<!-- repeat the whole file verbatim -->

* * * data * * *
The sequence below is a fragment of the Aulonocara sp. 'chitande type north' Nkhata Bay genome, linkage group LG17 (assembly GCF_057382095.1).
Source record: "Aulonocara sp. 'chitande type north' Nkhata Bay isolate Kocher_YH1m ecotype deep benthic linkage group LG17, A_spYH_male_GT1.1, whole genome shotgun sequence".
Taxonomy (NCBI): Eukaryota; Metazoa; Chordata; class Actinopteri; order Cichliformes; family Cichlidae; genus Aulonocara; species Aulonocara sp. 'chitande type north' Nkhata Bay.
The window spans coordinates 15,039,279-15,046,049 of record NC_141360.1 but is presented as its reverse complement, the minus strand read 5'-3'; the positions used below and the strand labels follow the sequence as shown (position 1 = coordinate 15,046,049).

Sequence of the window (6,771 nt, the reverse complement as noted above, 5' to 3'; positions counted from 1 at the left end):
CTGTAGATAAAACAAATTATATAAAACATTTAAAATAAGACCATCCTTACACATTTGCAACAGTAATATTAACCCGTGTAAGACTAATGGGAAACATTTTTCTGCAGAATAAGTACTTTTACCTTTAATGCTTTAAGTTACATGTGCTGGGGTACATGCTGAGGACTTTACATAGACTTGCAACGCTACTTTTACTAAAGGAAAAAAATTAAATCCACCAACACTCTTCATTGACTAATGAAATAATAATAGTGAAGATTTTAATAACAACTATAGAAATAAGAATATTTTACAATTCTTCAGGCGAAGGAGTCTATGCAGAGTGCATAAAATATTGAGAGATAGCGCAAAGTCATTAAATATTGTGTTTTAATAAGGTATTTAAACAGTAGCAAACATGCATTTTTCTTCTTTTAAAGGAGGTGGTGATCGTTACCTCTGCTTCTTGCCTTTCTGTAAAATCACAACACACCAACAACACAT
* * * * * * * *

The sequence below is a fragment of the Aulonocara sp. 'chitande type north' Nkhata Bay genome, linkage group LG17 (assembly GCF_057382095.1).
Source record: "Aulonocara sp. 'chitande type north' Nkhata Bay isolate Kocher_YH1m ecotype deep benthic linkage group LG17, A_spYH_male_GT1.1, whole genome shotgun sequence".
Taxonomy (NCBI): Eukaryota; Metazoa; Chordata; class Actinopteri; order Cichliformes; family Cichlidae; genus Aulonocara; species Aulonocara sp. 'chitande type north' Nkhata Bay.
The window spans coordinates 15,039,279-15,046,049 of record NC_141360.1 but is presented as its reverse complement, the minus strand read 5'-3'; the positions used below and the strand labels follow the sequence as shown (position 1 = coordinate 15,046,049).

Sequence of the window (6,771 nt, the reverse complement as noted above, 5' to 3'; positions counted from 1 at the left end):
CTGTAGATAAAACAAATTATATAAAACATTTAAAATAAGACCATCCTTACACATTTGCAACAGTAATATTAACCCGTGTAAGACTAATGGGAAACATTTTTCTGCAGAATAAGTACTTTTACCTTTAATGCTTTAAGTTACATGTGCTGGGGTACATGCTGAGGACTTTACATAGACTTGCAACGCTACTTTTACTAAAGGAAAAAAATTAAATCCACCAACACTCTTCATTGACTAATGAAATAATAATAGTGAAGATTTTAATAACAACTATAGAAATAAGAATATTTTACAATTCTTCAGGCGAAGGAGTCTATGCAGAGTGCATAAAATATTGAGAGATAGCGCAAAGTCATTAAATATTGTGTTTTAATAAGGTATTTAAACAGTAGCAAACATGCATTTTTCTTCTTTTAAAGGAGGTGGTGATCGTTACCTCTGCTTCTTGCCTTTCTGTAAAATCACAACACACCAACAACACAT